Machine tool orders rose on a monthly basis in July but were down compared with a year earlier.
Orders totaled $383.74 million in July, McLean, Va.-based Association for Manufacturing Technology, said in a monthly report. That was a 7.1 percent improvement from an adjusted $358.39 million in June.
However, the July orders level was 5.1 percent below the $404.21 million for July 2018.
The figures are based on information from companies participating in AMT’s U.S. Manufacturing Technology Orders (USMTO) program.
Job shops “accounted for nearly a third more of total orders than in 2018,” Douglas K. Woods, president of AMT, said in a statement.
“Clearly other larger manufacturers are putting off capex (capital expenditures) and addressing capacity needs by outsourcing production shortfalls with job shops,” he added. “We suspect the impetus is the uncertainty with the current market and future economic conditions.”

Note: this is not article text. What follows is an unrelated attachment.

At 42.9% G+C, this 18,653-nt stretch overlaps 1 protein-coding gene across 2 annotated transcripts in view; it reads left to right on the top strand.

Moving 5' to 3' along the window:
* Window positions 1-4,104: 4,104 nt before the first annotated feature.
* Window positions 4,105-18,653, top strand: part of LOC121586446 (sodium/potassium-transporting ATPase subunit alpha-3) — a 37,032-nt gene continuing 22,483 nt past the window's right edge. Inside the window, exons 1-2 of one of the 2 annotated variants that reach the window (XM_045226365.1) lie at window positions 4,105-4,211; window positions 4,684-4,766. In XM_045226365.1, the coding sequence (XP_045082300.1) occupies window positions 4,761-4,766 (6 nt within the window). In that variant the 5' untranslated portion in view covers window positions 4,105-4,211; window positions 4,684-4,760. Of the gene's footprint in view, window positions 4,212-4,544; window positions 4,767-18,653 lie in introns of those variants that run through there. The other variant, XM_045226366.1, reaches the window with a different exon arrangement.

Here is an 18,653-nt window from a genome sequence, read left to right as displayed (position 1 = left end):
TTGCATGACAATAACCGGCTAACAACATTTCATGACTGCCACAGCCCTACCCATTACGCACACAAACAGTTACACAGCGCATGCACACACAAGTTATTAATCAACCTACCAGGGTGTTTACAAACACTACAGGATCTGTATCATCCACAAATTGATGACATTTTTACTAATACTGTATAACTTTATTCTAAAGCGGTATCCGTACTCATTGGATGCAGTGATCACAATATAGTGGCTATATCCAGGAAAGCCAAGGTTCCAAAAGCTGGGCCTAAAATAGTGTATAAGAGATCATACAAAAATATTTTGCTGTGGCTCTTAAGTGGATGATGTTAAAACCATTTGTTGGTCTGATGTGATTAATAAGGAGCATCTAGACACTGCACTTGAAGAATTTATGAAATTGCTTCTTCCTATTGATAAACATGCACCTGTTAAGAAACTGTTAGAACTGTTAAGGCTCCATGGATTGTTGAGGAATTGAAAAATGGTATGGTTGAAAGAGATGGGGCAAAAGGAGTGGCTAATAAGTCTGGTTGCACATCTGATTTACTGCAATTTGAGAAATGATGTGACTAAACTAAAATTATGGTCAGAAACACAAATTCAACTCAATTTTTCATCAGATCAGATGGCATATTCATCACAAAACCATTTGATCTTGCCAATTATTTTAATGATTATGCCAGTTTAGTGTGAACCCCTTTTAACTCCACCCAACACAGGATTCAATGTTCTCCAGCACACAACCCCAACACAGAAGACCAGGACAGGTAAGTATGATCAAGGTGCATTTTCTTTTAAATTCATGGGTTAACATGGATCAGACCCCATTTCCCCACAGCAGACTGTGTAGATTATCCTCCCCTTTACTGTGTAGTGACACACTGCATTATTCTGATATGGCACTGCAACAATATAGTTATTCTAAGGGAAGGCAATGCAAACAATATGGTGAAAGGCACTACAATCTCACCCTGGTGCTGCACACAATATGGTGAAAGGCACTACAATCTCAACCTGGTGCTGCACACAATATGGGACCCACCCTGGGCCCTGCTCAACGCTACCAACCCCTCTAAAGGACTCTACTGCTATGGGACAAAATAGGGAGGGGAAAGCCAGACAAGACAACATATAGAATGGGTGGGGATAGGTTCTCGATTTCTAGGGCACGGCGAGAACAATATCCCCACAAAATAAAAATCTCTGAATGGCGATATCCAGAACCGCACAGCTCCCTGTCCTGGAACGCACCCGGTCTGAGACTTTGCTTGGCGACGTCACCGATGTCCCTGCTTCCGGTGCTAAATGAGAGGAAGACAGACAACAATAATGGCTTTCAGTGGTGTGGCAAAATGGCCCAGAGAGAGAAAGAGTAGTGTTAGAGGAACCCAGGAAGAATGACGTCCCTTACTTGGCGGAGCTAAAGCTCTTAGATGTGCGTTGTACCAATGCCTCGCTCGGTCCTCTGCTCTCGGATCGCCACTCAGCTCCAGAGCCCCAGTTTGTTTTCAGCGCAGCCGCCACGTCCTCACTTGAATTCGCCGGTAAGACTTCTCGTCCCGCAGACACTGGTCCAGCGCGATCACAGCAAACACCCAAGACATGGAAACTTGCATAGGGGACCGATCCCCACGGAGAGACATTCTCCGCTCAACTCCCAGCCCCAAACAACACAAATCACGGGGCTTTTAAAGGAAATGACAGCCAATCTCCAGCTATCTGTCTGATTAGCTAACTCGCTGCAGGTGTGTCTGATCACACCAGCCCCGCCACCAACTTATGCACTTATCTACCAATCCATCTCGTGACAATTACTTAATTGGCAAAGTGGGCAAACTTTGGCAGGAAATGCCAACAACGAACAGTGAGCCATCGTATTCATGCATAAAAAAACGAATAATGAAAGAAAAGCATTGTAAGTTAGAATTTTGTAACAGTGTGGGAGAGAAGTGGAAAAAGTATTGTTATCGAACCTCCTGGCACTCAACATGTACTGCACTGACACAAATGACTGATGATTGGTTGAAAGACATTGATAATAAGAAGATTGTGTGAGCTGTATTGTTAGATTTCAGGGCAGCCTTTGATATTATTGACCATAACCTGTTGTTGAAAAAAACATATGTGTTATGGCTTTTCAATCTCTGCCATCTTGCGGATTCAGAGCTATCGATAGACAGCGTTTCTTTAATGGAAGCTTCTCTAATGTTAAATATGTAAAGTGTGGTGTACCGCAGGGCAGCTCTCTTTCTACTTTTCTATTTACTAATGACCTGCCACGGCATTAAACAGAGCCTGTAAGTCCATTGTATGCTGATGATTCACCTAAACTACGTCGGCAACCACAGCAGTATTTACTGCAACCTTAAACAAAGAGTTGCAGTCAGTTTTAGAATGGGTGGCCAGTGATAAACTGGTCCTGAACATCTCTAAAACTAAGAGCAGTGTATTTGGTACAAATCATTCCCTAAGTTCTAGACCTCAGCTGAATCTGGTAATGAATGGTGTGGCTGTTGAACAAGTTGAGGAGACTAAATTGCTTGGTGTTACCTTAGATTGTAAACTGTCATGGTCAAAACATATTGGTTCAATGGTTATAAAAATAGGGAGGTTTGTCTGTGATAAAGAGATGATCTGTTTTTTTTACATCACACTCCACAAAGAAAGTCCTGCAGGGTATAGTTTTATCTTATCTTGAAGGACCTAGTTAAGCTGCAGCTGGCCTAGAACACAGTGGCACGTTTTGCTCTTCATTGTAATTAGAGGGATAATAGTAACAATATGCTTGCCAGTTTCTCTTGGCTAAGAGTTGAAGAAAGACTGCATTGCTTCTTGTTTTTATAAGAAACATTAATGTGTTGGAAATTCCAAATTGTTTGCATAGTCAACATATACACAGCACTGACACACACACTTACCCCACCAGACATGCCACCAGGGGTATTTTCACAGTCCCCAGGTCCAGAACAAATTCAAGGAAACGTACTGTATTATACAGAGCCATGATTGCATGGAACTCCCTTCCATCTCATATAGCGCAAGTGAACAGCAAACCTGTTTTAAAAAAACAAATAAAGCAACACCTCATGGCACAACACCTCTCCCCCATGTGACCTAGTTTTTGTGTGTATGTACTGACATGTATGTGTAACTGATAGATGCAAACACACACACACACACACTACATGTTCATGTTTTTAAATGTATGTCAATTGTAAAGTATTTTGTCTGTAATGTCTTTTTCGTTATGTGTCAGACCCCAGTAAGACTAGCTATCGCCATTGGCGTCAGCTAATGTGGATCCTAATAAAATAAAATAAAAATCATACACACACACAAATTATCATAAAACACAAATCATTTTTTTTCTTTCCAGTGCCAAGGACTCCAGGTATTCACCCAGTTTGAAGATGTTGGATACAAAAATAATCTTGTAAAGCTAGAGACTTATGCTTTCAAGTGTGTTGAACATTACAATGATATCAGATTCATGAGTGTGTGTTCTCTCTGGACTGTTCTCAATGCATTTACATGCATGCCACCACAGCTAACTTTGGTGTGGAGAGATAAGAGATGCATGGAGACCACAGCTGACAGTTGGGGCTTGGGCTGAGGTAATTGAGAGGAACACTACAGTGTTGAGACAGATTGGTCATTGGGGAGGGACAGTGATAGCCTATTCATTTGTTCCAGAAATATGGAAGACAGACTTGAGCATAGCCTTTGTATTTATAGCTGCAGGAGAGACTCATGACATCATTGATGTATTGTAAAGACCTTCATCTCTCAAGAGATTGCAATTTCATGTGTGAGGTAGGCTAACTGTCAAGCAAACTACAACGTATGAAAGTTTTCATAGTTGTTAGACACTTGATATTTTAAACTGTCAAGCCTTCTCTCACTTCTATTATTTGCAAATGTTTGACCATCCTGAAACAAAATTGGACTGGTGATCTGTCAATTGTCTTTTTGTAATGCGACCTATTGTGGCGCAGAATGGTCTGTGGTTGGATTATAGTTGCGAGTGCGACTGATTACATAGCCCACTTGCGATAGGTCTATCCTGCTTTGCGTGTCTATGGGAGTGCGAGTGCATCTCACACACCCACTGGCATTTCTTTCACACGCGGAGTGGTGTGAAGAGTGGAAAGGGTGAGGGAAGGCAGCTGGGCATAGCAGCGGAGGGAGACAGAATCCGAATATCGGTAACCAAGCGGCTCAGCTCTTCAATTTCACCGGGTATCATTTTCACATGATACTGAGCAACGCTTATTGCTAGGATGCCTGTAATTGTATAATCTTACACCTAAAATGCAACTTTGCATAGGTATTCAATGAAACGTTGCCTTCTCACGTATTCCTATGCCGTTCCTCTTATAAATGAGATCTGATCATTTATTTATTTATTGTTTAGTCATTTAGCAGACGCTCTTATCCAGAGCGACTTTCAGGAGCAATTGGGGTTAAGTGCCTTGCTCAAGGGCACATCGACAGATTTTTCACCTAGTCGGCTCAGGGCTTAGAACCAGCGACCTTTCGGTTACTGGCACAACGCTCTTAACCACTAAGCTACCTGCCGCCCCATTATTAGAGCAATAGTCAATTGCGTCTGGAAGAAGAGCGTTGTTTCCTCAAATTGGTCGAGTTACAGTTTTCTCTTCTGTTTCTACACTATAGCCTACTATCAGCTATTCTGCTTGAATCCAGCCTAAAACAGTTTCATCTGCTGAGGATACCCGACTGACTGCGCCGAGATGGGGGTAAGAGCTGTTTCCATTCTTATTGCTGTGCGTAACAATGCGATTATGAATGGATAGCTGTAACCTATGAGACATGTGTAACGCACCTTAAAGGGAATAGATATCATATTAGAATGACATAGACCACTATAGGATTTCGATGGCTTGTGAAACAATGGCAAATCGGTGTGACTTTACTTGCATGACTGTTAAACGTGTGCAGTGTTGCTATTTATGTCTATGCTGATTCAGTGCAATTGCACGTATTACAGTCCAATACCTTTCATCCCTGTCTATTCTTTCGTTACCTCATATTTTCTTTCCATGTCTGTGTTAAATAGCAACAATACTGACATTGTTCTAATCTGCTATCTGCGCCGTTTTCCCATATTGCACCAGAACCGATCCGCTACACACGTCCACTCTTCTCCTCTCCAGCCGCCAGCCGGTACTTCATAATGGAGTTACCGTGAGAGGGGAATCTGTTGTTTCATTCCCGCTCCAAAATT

A protracted U.S.-China trade war has been a drag on the economy. The conflict shows no signs of easing as each country levies tariffs on the other. Tariffs are paid by importers, who usually pass the cost onto customers. Tariffs are not payments from one country to another.
For the first seven months, machine tool orders totaled $2.64 billion, down 12 percent from $2.98 billion for the same period in 2018.
The year-to-date comparisons will get tougher as 2019 progresses. In 2018, September orders were bolstered by the annual IMTS trade show run by AMT.